MWF Seeking BFF: My Yearlong Search for a New Best Friend by Rachel Bertsche (published 2011 by Ballantine Books)
I mentioned in my last post why I picked up this book: the cover was pretty. But the reason I enjoyed it so much, the reason I bought it for three of my close friends, the reason I dragged two of those friends along to meet the author, and the reason I recommend it to you is because this is an insightful, humorous, very genuine memoir of modern friendships.
Author Rachel Bertsche moved from New York to Chicago to live with her boyfriend, who later became her husband. After two and a half years there, she realized that she needed more. A husband is wonderful, but not enough on his own. (This is shocking news to my husband.) She’d left two best friends behind in New York and missed having that person you’re close enough and comfortable enough with to call at the last minute for a lunch date or errand buddy. Last night at the book signing, she explained it this way: she was looking for a best friend like she had when she was 16 – when you would spend all day with that person at school, go home and talk to her on the phone for three hours, and then wake up the next morning and do it all again.
So she decided to go on 52 girl dates to find a new, local BFF. She tried meeting friends every way you could imagine (and probably some ways you didn’t imagine). She was set up on dates, she joined book clubs and a cooking class, she took an improv class, she did speed-friending (like speed-dating), she hired a friend matchmaker, she even rented a friend. Who knew there were so many ways to meet people?
One of the stories I enjoyed the most is when she picked up a waitress. She’s out to dinner with her husband and their friends, and their waitress catches her eye as a potential BFF. But how to approach her? What words to use? She decides to have her friend write a note to leave for the waitress. (She didn’t want to write the note herself because, she said, her handwriting is bad. But she signed my book last night, so I have proof that her handwriting is just fine. It’s actually quite friendly.) So they leave the note and she wakes up the next morning worrying that it was a bad move. But there was an email from the waitress in her inbox, accepting her invitation to lunch and saying the waitress herself was also looking for friends and loved the advance. I don’t blame Rachel for being nervous – I’m pretty sure I would not have actually done it. But that’s one of Rachel’s best lessons from her year of friend-seeking: you never know who is also needing a friend.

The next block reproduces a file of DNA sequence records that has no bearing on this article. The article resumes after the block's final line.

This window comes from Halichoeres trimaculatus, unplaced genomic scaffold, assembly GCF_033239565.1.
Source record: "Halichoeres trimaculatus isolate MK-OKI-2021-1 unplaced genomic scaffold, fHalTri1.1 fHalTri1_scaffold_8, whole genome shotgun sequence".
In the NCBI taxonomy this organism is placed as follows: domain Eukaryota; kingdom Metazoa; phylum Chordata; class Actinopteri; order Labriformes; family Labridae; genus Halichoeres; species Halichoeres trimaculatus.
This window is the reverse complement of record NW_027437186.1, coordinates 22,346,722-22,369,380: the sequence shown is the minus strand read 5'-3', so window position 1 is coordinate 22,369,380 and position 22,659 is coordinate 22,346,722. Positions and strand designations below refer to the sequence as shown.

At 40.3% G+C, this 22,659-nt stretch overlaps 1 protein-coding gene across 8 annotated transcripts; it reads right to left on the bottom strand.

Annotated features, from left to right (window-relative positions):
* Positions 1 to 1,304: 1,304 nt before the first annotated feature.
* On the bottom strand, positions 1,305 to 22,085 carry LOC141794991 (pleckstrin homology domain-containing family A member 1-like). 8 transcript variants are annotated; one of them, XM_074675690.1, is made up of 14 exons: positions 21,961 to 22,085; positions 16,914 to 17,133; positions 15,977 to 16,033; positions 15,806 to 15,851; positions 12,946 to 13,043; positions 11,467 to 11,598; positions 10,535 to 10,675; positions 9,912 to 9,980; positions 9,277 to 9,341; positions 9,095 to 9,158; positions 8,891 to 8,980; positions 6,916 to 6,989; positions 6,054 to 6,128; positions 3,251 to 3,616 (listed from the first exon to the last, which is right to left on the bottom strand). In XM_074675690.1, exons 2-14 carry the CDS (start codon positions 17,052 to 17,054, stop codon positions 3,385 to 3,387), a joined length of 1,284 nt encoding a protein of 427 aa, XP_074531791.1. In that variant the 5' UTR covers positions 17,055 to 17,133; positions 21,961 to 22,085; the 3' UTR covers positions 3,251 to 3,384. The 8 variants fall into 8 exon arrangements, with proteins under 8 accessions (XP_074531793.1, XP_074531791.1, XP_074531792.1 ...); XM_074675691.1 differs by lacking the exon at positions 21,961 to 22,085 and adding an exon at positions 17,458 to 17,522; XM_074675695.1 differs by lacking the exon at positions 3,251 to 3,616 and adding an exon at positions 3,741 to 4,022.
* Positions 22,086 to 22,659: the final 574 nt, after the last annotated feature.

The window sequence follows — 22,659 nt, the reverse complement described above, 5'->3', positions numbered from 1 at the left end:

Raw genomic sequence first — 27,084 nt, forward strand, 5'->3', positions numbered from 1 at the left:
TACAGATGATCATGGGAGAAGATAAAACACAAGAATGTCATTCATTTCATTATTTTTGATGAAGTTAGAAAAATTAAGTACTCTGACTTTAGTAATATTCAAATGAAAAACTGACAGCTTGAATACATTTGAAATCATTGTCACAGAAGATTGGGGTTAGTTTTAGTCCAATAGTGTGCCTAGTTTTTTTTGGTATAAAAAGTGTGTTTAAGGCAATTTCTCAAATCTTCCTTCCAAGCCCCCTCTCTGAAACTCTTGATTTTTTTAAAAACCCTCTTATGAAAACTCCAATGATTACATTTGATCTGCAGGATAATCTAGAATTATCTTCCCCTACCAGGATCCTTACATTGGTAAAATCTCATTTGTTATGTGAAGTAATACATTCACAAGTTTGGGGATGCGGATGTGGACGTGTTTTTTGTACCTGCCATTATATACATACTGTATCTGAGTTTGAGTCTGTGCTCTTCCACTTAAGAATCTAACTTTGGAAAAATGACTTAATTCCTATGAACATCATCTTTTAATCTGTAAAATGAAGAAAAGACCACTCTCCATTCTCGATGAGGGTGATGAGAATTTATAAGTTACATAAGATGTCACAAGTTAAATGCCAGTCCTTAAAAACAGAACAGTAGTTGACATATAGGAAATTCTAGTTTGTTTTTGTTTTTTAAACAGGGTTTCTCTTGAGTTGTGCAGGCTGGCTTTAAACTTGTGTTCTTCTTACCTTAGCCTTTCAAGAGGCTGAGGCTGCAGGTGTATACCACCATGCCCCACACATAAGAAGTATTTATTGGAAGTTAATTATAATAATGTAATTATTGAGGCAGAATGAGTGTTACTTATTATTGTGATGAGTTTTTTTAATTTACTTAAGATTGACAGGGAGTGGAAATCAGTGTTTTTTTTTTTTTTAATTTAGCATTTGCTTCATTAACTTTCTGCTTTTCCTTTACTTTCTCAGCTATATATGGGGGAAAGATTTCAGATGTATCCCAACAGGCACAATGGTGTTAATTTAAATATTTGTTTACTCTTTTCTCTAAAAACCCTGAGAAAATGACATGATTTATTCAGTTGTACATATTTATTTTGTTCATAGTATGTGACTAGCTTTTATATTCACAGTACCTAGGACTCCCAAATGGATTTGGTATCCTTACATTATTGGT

So many of us are afraid to make the first move. I know I am. We use negative politeness strategies. We assume that we are a bother to others. If we must impose, we frame it in a way that allows the other person to reject us without feeling guilty. Rachel learned that that is no way to go about making friends.
She writes this about both professional and personal friendship-making:
“You have to believe that people will be open to your advances. We psych ourselves out of approaching a potential BFF or emailing a role model because it seems far-fetched that they’d want to be friends or network with us in return. But, as has always been the case this year, people are happy to make new connections. More often than not only good can come of it….” (p. 295)
It’s a good lesson to learn. One that I’m still learning.
Quick anecdote: I got a chance to put this into practice last night. My friend and I ran into Rachel Bertsche again (for the second time after the book signing), and my friend said, “You have to tell her about your blog. Come on. That’s the whole point of her book! You have to take a chance.” And I stood there sputtering and feeling very unprofessional and fearing that I was going to be inconveniencing Rachel. So my friend literally pushed me toward her and I told her about my blog, and – guess what – she was very receptive! Reading her words again today, I’m glad I got the second chance to talk to her, and I’m thankful my friend encouraged me. If I want to get better at this, there’s only one way. I guess that’s what friends are for.
Rachel carried out her search in 2010. She went out with a total of 59 people. Some of those dates went sour, and some were wonderful. In 2011, she spent time nurturing her new friendships. She now says that she is still close with about 15 of the women she met that year. She doesn’t necessarily have a new BFF, but the change in herself is perhaps even better:
“I’m still the same person. To a Callie or a Sara [her best friends in NY], I’d be perfectly recognizable. But I’m a happier, nicer version of myself. I talk to strangers instead of avoiding them. I do the work to bring people together, personally and professionally. When I’m invited somewhere, I say yes and show up. I try not to interrupt, especially with stories about myself, and I don’t point it out whenever I go out of my way for a friend. I get a kick out of new people instead of just acting awkward around them. I get phone numbers, and I use them. In short, I’m a better friend.” (p. 338)
Rachel said last night that she originally thought her audience would be young, married, professional women transplants with no children who were looking for friends. Me. But what she’s found, and what is perfectly evident when you read the book, is that the lessons she learned are applicable to so many more. Ultimately, it’s about being others-centered. And that’s something almost everyone can relate to.
As she wrote last night in my book,
Here’s to new friends!